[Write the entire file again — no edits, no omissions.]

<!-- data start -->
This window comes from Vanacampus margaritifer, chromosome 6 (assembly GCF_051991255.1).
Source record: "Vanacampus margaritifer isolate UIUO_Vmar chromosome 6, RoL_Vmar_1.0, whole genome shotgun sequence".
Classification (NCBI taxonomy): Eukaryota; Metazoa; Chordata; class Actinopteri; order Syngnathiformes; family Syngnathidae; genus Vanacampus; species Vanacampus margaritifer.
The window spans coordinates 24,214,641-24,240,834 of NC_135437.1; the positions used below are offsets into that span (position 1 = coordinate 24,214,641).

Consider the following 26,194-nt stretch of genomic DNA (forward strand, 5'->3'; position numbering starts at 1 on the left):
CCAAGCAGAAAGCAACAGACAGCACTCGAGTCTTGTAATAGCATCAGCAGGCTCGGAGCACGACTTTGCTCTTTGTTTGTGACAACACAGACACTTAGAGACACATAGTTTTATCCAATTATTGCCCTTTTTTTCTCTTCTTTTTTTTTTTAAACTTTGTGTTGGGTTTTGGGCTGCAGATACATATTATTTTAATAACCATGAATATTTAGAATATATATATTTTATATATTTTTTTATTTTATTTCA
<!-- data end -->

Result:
This window comes from Vanacampus margaritifer, chromosome 6 (assembly GCF_051991255.1).
Source record: "Vanacampus margaritifer isolate UIUO_Vmar chromosome 6, RoL_Vmar_1.0, whole genome shotgun sequence".
Classification (NCBI taxonomy): Eukaryota; Metazoa; Chordata; class Actinopteri; order Syngnathiformes; family Syngnathidae; genus Vanacampus; species Vanacampus margaritifer.
The window spans coordinates 24,214,641-24,240,834 of NC_135437.1; the positions used below are offsets into that span (position 1 = coordinate 24,214,641).

Consider the following 26,194-nt stretch of genomic DNA (forward strand, 5'->3'; position numbering starts at 1 on the left):
CCAAGCAGAAAGCAACAGACAGCACTCGAGTCTTGTAATAGCATCAGCAGGCTCGGAGCACGACTTTGCTCTTTGTTTGTGACAACACAGACACTTAGAGACACATAGTTTTATCCAATTATTGCCCTTTTTTTCTCTTCTTTTTTTTTTTAAACTTTGTGTTGGGTTTTGGGCTGCAGATACATATTATTTTAATAACCATGAATATTTAGAATATATATATTTTATATATTTTTTTATTTTATTTCA